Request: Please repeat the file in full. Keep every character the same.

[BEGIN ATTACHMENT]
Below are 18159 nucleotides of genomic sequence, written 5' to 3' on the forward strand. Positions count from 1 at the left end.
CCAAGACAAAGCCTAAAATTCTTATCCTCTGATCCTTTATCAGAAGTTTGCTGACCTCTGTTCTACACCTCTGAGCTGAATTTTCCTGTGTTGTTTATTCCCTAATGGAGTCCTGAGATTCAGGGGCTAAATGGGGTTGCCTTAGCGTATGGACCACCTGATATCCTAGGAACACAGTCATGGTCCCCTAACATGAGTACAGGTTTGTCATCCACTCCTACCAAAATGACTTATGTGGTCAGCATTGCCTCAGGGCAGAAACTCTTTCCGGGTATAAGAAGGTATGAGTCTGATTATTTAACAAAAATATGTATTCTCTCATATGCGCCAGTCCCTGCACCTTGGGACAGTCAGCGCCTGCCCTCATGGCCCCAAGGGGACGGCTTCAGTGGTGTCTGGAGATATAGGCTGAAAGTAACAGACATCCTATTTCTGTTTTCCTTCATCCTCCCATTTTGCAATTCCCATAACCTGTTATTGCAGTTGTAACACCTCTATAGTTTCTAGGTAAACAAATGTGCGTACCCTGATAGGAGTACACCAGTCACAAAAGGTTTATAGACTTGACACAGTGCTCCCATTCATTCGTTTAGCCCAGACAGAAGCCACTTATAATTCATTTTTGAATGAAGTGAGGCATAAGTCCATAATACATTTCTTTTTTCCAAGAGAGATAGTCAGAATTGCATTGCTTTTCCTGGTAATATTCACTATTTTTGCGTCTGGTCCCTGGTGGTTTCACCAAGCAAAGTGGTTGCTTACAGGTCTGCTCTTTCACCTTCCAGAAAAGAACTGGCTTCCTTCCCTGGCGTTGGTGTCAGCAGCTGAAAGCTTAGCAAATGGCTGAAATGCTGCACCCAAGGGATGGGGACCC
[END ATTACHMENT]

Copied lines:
Below are 18159 nucleotides of genomic sequence, written 5' to 3' on the forward strand. Positions count from 1 at the left end.
CCAAGACAAAGCCTAAAATTCTTATCCTCTGATCCTTTATCAGAAGTTTGCTGACCTCTGTTCTACACCTCTGAGCTGAATTTTCCTGTGTTGTTTATTCCCTAATGGAGTCCTGAGATTCAGGGGCTAAATGGGGTTGCCTTAGCGTATGGACCACCTGATATCCTAGGAACACAGTCATGGTCCCCTAACATGAGTACAGGTTTGTCATCCACTCCTACCAAAATGACTTATGTGGTCAGCATTGCCTCAGGGCAGAAACTCTTTCCGGGTATAAGAAGGTATGAGTCTGATTATTTAACAAAAATATGTATTCTCTCATATGCGCCAGTCCCTGCACCTTGGGACAGTCAGCGCCTGCCCTCATGGCCCCAAGGGGACGGCTTCAGTGGTGTCTGGAGATATAGGCTGAAAGTAACAGACATCCTATTTCTGTTTTCCTTCATCCTCCCATTTTGCAATTCCCATAACCTGTTATTGCAGTTGTAACACCTCTATAGTTTCTAGGTAAACAAATGTGCGTACCCTGATAGGAGTACACCAGTCACAAAAGGTTTATAGACTTGACACAGTGCTCCCATTCATTCGTTTAGCCCAGACAGAAGCCACTTATAATTCATTTTTGAATGAAGTGAGGCATAAGTCCATAATACATTTCTTTTTTCCAAGAGAGATAGTCAGAATTGCATTGCTTTTCCTGGTAATATTCACTATTTTTGCGTCTGGTCCCTGGTGGTTTCACCAAGCAAAGTGGTTGCTTACAGGTCTGCTCTTTCACCTTCCAGAAAAGAACTGGCTTCCTTCCCTGGCGTTGGTGTCAGCAGCTGAAAGCTTAGCAAATGGCTGAAATGCTGCACCCAAGGGATGGGGACCC